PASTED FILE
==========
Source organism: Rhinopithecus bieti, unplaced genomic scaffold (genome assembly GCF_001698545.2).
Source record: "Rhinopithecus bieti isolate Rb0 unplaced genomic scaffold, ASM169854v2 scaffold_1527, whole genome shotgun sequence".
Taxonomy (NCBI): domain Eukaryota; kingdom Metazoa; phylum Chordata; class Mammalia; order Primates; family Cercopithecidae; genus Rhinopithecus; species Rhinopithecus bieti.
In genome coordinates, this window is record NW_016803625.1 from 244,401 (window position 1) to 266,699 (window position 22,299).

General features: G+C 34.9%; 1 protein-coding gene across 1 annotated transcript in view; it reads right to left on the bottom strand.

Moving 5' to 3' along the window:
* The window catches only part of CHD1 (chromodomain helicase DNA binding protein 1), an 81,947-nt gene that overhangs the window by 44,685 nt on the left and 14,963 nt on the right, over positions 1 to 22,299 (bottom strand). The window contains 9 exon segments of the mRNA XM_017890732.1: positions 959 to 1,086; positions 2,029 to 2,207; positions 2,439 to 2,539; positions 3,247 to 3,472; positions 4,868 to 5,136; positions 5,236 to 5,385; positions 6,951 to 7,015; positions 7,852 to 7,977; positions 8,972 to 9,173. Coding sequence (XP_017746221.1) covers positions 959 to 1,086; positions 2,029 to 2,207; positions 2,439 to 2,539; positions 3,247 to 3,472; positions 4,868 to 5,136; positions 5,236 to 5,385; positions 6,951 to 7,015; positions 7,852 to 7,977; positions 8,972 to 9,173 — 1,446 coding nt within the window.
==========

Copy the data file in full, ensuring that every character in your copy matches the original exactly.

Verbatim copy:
Source organism: Rhinopithecus bieti, unplaced genomic scaffold (genome assembly GCF_001698545.2).
Source record: "Rhinopithecus bieti isolate Rb0 unplaced genomic scaffold, ASM169854v2 scaffold_1527, whole genome shotgun sequence".
Taxonomy (NCBI): domain Eukaryota; kingdom Metazoa; phylum Chordata; class Mammalia; order Primates; family Cercopithecidae; genus Rhinopithecus; species Rhinopithecus bieti.
In genome coordinates, this window is record NW_016803625.1 from 244,401 (window position 1) to 266,699 (window position 22,299).

General features: G+C 34.9%; 1 protein-coding gene across 1 annotated transcript in view; it reads right to left on the bottom strand.

Moving 5' to 3' along the window:
* The window catches only part of CHD1 (chromodomain helicase DNA binding protein 1), an 81,947-nt gene that overhangs the window by 44,685 nt on the left and 14,963 nt on the right, over positions 1 to 22,299 (bottom strand). The window contains 9 exon segments of the mRNA XM_017890732.1: positions 959 to 1,086; positions 2,029 to 2,207; positions 2,439 to 2,539; positions 3,247 to 3,472; positions 4,868 to 5,136; positions 5,236 to 5,385; positions 6,951 to 7,015; positions 7,852 to 7,977; positions 8,972 to 9,173. Coding sequence (XP_017746221.1) covers positions 959 to 1,086; positions 2,029 to 2,207; positions 2,439 to 2,539; positions 3,247 to 3,472; positions 4,868 to 5,136; positions 5,236 to 5,385; positions 6,951 to 7,015; positions 7,852 to 7,977; positions 8,972 to 9,173 — 1,446 coding nt within the window.